I want to make it clear that I'm not implying that a teenage girl who posts suggestive videos on TikTok or any child, in general, is responsible for being targeted by a pedophile. A pedophile is an adult who knows better but decides to attack children for their own perverted sexual fantasies. The fault is 100% on the pedophile. But pedophiles aside, the trend of underaged girls sexualizing themselves to get views on TikTok is nothing short of disturbing.

TikTok is a Chinese-owned app, and the age of consent is only 14 in China. 

Blogger Mindy Sherman took matters into her own hands and was disturbed by the content she discovered in her 11-year-old daughter’s TikTok feed. She wrote, “Barely any of you are watching your child’s videos or videos they are in with their friends. Would you be surprised to know that your daughter is dancing and mouthing words to songs with the N word, P word, F word, every awful word and phrase you can imagine? Would you be horrified if your daughter posted one about being a slut and getting f&$ked in the p$&@y? That’s just the beginning of what I’ve seen.”

TikTok has attempted to protect its users from child sex predators and has failed. It’s important to remember that TikTok is a Chinese-owned app and that the age of consent is only 14 in China. This could be one reason as to why it’s the perfect breeding ground for predators and why the company has failed to protect its users. However, there are still ways to have fun on TikTok and be safe from predators.

Safety Precautions

There are plenty of ways parents and kids can make TikTok a fun and safe online space. The easiest way is to practice the simple “stranger danger” rules we learned in elementary school. It’s important for parents to make sure that their kids set their profile to private and to only accept followers whom they know in real life. Encourage kids to block and report anyone who comes across as creepy or suspicious. It’s always better to be safe than sorry.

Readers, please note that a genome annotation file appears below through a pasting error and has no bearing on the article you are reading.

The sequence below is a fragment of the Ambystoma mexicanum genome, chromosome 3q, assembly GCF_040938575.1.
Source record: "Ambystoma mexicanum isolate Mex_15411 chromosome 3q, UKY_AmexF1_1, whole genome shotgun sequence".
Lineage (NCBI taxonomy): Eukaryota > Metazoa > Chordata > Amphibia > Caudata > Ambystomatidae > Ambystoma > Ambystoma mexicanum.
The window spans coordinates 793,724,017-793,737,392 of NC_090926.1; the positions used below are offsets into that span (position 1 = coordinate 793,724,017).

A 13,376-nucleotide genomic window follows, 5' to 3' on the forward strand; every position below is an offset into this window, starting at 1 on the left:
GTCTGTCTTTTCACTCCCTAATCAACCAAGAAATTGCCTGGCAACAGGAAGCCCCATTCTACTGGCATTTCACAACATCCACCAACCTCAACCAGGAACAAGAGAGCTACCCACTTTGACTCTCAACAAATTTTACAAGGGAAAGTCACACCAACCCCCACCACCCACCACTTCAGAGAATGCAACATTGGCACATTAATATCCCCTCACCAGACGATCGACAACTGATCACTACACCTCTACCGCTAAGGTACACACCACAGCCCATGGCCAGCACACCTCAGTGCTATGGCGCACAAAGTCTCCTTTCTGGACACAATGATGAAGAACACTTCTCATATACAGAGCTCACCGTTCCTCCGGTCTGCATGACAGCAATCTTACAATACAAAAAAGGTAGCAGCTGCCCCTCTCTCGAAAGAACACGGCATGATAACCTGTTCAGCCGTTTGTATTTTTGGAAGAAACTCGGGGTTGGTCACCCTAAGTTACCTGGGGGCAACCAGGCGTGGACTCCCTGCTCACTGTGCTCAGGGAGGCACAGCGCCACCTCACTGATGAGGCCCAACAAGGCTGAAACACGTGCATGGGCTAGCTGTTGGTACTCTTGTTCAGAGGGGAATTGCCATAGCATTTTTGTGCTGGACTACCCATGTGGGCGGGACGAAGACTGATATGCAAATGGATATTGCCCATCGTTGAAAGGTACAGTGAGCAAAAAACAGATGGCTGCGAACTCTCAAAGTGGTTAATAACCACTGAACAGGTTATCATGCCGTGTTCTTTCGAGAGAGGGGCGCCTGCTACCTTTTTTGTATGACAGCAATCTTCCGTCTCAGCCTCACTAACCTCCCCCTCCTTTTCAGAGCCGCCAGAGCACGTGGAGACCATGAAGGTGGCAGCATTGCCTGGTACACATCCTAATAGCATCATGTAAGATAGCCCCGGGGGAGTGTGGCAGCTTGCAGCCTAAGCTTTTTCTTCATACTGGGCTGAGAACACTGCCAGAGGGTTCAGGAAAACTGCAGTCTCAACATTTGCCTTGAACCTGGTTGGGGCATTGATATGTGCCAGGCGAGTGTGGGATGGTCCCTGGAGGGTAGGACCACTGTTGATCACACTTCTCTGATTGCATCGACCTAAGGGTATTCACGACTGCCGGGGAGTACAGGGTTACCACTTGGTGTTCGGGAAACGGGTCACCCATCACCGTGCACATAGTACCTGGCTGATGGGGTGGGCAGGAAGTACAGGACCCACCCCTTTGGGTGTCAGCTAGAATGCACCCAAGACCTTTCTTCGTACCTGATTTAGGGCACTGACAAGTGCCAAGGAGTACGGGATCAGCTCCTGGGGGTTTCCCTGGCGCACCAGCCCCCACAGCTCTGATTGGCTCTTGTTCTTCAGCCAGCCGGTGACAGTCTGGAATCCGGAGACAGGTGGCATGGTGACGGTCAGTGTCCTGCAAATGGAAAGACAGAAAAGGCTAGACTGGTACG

Make sure kids set their profile to private and only accept followers whom they know in real life.

I would also encourage parents to tell their kids not to post anything they wouldn’t want the world to see. Even if it’s on a private account, no kid should be posting inappropriate or graphic content on TikTok. Kids should also be open with their parents about their experiences on the app, making sure that they’re being safe while having fun.

Closing Thoughts

More kids and teens are joining TikTok every day, and sexual predators are still looking for minors to exploit on the app. The trends of sexualizing minors and predators trying to find victims on TikTok are very disturbing, but there are also plenty of fun ways to be safe on the app by practicing stranger danger.

Article updated: 1/8/2021